2010, Five String Press
Story: Zach Hudson
Art: Mike Murphy
Oh how times have changed. Several decades ago all we had to worry about was Galactus devouring the planet or a late night encounter with an escaped Arkham inmate. Now, it would appear that comic book villains are getting just that little bit too recognisable for comfort. Take the titular Happy Aisles from Zach Hudson and Mike Murphy’s The Minions of the Happy Aisles. They’re a shady, unethical corporation that’s essentially Walmart, McDonalds, Asda, Tesco and every other all-powerful, all-consuming conglomerate you love to hate (but probably use regularly regardless) rolled into one.
Book One of Minions begins in Peru, with a group of archaeologists and anthropologists studying a tribal region that will soon be flattened into a cattle ranch by United Beef. But when anthropologist Tasia Morgenstern and Dr. Ralph Westerburg discover a highly advanced relic that appears to contain some form of circuitry (Hudson does reference Erich Von Daniken’s Chariots of the Gods) the camp is ambushed by both Chinese Special Forces and American agents in smiley-face masks, and the relic stolen.
The second part of this volume takes place in Seattle, and concerns the abduction of ‘Igloo City’ teenie rocker Dana Peterson, again by men in smiley masks. Detective Jack Knudson, a kind-hearted cop with an eye for detail that would make Sherlock Holmes proud, is called onto the scene and, with Dana’s inept boyfriend Kevin in tow, traces the abductors back to a branch of the ubiquitous Happy Aisles.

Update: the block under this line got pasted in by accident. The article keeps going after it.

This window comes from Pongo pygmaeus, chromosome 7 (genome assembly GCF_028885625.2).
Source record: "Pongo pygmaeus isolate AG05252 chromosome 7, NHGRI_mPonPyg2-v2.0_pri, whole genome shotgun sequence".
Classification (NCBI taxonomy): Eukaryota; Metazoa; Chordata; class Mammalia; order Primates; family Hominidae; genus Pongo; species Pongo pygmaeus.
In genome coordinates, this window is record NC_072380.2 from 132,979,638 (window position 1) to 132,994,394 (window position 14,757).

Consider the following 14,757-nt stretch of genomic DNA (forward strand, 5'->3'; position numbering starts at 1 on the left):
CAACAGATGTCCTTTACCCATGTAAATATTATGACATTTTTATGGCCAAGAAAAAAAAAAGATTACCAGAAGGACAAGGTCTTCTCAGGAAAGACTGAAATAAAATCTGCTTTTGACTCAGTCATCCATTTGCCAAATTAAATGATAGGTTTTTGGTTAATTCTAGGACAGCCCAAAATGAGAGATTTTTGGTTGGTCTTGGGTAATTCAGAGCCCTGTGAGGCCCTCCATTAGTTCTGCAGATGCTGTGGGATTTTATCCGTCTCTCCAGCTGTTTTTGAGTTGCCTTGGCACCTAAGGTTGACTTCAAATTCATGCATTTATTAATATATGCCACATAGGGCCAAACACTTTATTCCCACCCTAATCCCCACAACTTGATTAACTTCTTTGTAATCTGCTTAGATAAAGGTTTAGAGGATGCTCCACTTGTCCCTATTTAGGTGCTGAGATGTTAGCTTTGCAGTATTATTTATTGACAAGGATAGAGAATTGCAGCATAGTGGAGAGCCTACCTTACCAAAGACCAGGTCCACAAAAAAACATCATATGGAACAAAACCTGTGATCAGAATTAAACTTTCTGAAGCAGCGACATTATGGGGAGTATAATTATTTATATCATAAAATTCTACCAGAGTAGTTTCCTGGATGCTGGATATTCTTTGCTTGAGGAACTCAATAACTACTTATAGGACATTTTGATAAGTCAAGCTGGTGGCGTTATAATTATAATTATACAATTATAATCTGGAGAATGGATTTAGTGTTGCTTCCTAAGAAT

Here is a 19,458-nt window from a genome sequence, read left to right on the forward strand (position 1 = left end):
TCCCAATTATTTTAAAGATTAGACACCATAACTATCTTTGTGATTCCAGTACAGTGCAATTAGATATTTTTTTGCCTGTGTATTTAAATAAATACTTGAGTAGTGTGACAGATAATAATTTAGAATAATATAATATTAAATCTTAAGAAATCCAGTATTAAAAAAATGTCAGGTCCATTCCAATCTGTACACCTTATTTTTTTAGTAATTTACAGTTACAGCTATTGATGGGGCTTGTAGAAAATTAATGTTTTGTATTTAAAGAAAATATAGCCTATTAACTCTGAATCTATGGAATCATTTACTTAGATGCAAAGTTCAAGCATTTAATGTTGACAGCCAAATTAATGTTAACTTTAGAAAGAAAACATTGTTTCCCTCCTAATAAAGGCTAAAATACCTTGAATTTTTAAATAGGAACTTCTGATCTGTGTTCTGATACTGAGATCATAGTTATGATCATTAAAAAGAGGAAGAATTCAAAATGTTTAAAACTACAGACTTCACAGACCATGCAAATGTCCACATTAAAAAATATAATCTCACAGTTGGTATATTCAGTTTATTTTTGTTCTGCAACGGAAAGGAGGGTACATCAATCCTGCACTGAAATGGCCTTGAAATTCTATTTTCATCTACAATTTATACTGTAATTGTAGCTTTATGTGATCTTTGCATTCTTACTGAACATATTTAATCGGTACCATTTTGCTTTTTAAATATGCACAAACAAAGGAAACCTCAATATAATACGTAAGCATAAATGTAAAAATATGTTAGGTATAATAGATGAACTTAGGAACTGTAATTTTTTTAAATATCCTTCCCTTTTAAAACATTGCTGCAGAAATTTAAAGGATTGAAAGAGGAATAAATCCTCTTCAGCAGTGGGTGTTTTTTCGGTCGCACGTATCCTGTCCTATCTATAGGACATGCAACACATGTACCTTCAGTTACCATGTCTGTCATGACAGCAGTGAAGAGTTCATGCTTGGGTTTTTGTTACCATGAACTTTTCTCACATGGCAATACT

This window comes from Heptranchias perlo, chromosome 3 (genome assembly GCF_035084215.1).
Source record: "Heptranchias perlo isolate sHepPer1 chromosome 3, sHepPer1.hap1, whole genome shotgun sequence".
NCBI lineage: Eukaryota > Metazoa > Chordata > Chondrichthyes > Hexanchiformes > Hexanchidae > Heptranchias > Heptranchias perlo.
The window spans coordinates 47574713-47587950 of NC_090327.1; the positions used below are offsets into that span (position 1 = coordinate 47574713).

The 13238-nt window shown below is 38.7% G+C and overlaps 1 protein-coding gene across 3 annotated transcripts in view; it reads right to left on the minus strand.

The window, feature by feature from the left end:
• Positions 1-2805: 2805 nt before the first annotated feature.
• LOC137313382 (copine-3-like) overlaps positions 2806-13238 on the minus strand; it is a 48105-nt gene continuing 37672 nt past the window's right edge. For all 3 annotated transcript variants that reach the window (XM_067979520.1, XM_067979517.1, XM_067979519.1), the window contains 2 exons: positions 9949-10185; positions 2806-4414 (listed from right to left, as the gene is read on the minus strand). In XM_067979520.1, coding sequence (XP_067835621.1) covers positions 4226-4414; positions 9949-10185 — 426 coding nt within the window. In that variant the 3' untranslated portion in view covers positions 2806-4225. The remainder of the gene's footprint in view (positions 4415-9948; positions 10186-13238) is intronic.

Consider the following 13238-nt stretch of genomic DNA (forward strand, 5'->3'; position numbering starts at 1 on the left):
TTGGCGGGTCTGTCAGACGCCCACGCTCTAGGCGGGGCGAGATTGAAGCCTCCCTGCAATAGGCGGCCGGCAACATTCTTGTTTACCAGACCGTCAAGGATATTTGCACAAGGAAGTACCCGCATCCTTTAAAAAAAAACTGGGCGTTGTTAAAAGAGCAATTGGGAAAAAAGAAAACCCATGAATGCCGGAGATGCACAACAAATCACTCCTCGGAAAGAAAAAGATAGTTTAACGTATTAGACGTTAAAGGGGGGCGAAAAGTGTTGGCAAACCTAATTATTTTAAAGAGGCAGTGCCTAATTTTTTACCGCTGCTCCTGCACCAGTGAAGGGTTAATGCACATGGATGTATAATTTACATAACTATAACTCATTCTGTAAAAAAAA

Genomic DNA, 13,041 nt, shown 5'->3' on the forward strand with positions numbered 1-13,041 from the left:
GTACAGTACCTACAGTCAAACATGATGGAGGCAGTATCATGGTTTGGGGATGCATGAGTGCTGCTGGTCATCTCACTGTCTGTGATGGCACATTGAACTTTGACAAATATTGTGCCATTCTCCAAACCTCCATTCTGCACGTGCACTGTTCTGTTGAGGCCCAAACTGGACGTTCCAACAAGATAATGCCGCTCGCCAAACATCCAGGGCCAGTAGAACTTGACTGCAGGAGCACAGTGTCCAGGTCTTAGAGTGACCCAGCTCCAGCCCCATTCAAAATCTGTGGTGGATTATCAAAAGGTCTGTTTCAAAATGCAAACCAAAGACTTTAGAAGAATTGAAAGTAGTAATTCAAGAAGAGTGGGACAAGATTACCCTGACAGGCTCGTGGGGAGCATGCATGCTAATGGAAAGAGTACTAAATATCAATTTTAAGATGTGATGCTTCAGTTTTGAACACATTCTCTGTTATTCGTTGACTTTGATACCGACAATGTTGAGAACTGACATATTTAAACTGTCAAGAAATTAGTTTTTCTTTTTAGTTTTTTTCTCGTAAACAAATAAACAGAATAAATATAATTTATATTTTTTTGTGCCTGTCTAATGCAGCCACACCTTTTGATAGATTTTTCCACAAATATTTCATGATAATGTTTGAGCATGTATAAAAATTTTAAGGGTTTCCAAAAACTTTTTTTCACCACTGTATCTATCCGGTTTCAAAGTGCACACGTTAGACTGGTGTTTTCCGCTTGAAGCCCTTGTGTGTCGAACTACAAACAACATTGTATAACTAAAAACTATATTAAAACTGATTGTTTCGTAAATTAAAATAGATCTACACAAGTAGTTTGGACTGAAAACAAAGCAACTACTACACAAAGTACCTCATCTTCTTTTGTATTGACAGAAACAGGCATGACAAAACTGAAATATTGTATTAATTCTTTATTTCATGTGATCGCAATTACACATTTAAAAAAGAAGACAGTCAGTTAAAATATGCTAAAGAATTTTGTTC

Zack Hudson’s script in driven throughout by a very dry sense of humour. Even the narrator isn’t beyond impartially criticising the characters, who are often defined by their neuroses. The comic definitely works best during its sillier moments, particularly the end of the first act, when we are ricocheted about from Peru to China to Seattle in just a few pages, and Knudson’s banter with Kevin. The unlikely duo later team up with katana wielding bounty hunter Jacques, an action-orientated stereotype who feels like exactly the sort of comic character Hudson has so far been trying to avoid, though the final page suggests that he could take on the straight guy role – not unlike Casey from Chuck.
The art by Mike Murphy is a bit inconsistent at times, and given the self-published nature that’s entirely understandable, though a few fluctuating designs (sometimes Kevin has stubble, sometimes he doesn’t) occasionally threw me out of the story. I didn’t feel that his facial expressions fully exploited Hudson’s humorous script, either.
I definitely feel that the further Part One leant into utter quirkiness, the more enjoyable it was. This is the first book from Five String Press, and it’s an interesting and surprisingly original debut that perhaps suffers from trying to stuff too much into one issue. A few more hints as to just how the Peru and Seattle plotlines are intertwined would have given the first instalment that much needed hook. But nevertheless, there’s plenty to enjoy in The Minions of the Happy Aisles, and the combination of archaeology, sleuthing, Seattle rock, martial arts and a comically evil superstore worked really well.
For more on The Minions of the Happy Aisles, Book One, visit www.fivestringpress.com (under construction at time of writing).